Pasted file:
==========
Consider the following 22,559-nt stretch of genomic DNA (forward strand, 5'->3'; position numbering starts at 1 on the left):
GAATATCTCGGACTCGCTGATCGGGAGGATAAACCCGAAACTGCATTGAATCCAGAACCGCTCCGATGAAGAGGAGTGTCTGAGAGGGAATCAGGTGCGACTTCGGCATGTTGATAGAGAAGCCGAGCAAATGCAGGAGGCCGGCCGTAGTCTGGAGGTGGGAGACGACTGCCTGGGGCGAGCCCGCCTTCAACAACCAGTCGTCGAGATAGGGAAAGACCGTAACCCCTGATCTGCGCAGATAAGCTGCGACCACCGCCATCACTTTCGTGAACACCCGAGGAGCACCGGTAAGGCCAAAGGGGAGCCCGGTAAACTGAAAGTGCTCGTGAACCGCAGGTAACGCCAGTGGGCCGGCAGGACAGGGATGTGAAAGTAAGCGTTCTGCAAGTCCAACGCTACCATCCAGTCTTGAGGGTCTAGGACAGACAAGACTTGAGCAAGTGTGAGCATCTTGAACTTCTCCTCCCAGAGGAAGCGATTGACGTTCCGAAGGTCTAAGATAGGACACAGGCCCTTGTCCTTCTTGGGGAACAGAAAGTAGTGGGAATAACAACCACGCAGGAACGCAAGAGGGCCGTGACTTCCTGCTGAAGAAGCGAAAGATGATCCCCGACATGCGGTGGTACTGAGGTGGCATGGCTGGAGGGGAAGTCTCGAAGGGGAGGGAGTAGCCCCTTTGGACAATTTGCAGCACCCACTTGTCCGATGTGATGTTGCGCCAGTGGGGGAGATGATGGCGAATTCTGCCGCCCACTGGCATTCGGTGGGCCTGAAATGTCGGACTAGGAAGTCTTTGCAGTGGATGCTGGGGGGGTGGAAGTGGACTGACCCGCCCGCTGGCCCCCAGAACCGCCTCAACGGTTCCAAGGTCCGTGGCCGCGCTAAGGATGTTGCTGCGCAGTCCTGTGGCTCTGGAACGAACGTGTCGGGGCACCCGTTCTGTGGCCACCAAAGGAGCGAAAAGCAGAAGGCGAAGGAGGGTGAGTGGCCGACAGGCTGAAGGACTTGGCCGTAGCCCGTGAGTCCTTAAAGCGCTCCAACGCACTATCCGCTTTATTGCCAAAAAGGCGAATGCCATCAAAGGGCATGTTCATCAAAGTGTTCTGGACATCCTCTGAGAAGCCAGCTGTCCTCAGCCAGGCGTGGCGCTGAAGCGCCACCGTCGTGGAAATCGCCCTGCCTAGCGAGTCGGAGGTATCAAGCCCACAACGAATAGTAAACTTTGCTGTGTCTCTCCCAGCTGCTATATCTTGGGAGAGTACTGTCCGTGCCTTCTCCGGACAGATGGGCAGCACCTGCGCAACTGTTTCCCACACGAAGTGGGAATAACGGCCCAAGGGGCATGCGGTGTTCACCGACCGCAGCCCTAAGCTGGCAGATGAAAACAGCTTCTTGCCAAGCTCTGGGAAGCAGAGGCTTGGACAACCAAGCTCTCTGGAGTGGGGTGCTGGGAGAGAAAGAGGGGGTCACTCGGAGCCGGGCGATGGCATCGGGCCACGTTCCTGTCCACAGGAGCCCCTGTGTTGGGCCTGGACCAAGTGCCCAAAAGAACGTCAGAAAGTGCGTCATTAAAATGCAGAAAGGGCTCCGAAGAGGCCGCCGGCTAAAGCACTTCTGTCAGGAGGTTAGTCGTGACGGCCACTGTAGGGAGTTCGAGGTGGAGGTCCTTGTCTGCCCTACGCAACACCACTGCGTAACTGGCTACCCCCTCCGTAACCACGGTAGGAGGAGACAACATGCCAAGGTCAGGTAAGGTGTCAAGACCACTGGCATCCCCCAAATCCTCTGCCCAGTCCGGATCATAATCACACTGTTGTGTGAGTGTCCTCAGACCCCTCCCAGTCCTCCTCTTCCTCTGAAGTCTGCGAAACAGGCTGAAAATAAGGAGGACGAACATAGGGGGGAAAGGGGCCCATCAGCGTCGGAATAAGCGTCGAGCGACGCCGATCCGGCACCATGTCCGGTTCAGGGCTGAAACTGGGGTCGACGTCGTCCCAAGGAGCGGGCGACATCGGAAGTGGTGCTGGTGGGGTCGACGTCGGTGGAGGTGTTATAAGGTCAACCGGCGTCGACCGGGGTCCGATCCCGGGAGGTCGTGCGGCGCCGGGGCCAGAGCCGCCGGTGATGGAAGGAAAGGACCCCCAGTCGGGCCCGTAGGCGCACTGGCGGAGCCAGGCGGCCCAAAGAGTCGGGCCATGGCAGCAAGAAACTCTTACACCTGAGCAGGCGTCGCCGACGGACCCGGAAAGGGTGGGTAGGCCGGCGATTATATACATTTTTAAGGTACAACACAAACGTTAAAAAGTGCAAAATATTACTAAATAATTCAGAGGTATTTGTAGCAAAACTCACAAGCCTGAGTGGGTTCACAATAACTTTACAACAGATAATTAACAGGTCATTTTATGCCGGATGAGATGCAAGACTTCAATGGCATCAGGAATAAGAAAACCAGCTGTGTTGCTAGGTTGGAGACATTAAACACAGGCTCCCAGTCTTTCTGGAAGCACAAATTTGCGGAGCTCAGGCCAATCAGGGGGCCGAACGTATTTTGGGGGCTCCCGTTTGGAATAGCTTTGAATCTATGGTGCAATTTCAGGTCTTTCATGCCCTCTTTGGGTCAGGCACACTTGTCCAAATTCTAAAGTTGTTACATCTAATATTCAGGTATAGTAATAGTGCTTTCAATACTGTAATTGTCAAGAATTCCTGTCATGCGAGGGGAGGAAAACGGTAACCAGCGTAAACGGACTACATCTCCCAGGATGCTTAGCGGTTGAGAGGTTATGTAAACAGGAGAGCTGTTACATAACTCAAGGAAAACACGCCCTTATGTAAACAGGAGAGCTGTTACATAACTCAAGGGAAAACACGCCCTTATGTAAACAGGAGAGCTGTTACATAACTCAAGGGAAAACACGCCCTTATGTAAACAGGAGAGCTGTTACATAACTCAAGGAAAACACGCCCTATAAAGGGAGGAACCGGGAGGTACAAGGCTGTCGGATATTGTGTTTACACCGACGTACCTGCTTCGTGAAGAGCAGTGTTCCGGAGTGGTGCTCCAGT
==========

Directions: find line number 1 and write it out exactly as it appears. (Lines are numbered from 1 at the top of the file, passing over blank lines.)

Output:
Consider the following 22,559-nt stretch of genomic DNA (forward strand, 5'->3'; position numbering starts at 1 on the left):